PHILADELPHIA Labs around the world, and a core group at Penn, have been studying recently described populations of immune cells called innate lymphoid cells (ILCs). Some researchers liken them to foot soldiers that protect boundary tissues such as the skin, the lining of the lung, and the lining of the gut from microbial onslaught. They also have shown they play a role in inflammatory disease, when the body's immune system is too active.
In animal studies, group-2 innate lymphoid cells (ILC2s) confer immunity during a parasitic infection in mice and are also involved in allergic airway inflammation. A team of Perelman School of Medicine, researchers from the Departments of Medicine, Microbiology, Pathology and Laboratory Medicine, and Cancer Biology, found that maturation of ILC2s requires T-cell factor 1 (TCF-1, the product of the Tcf7 gene) to move forward. TCF-1 is protein that binds to specific parts of DNA to control transcription of genetic information from DNA to messenger RNA.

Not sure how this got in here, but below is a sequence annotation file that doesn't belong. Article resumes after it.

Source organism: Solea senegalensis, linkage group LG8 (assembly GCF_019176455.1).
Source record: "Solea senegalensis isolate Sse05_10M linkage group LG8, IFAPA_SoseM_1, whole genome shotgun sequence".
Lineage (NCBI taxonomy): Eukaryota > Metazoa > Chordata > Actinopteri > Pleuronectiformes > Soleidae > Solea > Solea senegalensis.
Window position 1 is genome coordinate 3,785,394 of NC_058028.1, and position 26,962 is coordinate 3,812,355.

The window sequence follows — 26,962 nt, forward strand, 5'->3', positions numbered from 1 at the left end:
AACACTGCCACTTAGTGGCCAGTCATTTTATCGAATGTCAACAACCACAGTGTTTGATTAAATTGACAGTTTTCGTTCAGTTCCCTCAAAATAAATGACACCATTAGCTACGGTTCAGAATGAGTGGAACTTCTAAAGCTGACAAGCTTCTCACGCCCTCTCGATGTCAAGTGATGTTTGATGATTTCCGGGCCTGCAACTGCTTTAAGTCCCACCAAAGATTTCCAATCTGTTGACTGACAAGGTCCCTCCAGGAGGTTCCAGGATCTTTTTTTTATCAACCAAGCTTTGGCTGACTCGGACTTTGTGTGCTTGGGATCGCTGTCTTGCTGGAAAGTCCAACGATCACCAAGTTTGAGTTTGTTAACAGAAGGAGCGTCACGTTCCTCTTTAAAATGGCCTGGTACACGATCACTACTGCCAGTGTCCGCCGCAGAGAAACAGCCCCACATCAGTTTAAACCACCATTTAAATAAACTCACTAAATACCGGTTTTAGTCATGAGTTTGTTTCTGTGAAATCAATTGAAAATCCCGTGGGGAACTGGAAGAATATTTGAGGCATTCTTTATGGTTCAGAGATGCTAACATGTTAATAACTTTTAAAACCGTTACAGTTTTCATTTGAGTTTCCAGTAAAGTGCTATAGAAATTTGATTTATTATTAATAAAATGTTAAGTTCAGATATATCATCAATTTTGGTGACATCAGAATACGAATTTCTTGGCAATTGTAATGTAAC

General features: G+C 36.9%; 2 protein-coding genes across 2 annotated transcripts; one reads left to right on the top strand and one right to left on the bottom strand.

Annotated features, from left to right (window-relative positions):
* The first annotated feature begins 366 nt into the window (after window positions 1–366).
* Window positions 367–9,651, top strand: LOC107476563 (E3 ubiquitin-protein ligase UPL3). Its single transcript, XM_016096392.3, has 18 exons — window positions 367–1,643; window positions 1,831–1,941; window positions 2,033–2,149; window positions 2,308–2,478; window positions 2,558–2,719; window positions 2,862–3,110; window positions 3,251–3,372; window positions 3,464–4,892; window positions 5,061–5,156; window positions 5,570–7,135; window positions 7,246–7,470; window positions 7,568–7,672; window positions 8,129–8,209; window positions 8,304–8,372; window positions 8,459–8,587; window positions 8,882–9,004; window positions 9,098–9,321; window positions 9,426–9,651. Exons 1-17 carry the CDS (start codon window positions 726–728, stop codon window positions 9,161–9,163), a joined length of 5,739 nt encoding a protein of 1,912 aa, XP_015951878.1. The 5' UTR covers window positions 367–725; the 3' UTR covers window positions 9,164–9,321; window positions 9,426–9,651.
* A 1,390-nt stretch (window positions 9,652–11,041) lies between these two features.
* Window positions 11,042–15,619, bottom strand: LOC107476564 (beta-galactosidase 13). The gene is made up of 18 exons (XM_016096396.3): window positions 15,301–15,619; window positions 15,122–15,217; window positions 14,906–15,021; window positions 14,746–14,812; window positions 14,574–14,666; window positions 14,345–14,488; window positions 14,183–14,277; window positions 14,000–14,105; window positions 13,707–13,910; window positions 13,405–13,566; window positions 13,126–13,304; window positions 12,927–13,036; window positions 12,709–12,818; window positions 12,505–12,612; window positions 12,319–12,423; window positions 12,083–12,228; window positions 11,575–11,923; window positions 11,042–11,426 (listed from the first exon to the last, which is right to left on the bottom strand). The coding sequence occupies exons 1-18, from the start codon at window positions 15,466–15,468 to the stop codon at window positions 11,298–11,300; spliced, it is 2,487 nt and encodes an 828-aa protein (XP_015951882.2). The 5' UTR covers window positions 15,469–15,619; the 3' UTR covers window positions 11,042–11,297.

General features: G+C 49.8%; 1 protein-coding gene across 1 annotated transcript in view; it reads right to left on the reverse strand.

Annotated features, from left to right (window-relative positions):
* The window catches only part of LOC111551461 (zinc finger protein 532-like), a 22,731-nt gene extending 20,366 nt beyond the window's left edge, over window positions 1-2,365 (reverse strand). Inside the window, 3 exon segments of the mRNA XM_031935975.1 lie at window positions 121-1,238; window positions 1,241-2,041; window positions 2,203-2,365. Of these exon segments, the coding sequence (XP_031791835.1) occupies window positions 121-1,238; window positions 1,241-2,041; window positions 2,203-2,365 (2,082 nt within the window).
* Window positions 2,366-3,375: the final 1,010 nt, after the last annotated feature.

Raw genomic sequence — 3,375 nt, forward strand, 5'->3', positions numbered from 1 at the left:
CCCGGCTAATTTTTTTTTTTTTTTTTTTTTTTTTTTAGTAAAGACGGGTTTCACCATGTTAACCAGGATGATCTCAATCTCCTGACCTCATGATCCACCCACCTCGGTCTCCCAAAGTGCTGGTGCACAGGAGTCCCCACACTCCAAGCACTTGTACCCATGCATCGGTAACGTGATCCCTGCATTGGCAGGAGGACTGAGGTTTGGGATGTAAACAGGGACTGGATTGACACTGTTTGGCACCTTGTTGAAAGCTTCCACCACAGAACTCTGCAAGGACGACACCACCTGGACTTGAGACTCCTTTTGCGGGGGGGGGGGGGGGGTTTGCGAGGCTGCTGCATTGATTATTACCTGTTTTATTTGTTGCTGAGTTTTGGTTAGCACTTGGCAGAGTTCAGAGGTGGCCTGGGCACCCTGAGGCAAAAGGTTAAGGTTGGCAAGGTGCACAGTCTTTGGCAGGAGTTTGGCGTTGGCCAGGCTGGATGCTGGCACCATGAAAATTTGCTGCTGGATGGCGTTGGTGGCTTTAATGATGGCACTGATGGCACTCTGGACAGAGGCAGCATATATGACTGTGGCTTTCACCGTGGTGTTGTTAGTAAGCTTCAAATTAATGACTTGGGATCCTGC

Avinash Bhandoola, PhD, professor of Pathology and Laboratory Medicine, and Qi Yang, PhD, a postdoc in the Bhandoola lab, describe in Immunity that one mechanism used to build ILCs is the same as that in T cells. Both cell types use a protein pathway centered on Notch that the lab of coauthor Warren Pear, MD, PhD, also in the Pathology and Laboratory Medicine, has studied for the last two decades. Other contributing authors are from the laboratory of David Artis, PhD in Microbiology, that are experts in ILC function, and Angela Haczku, MD, PhD, in the Department of Medicine, who focuses on asthma.
But what makes ILCs and T cells different in their final development? T cells are made in the thymus. ILCs don't need the thymus, but researchers don't know exactly where they are produced, just that the thymus isn't essential for their normal development, unlike T cells.
In the Immunity study, mice without the Tcf7 gene also lack IL
|Contact: Karen Kreeger|
University of Pennsylvania School of Medicine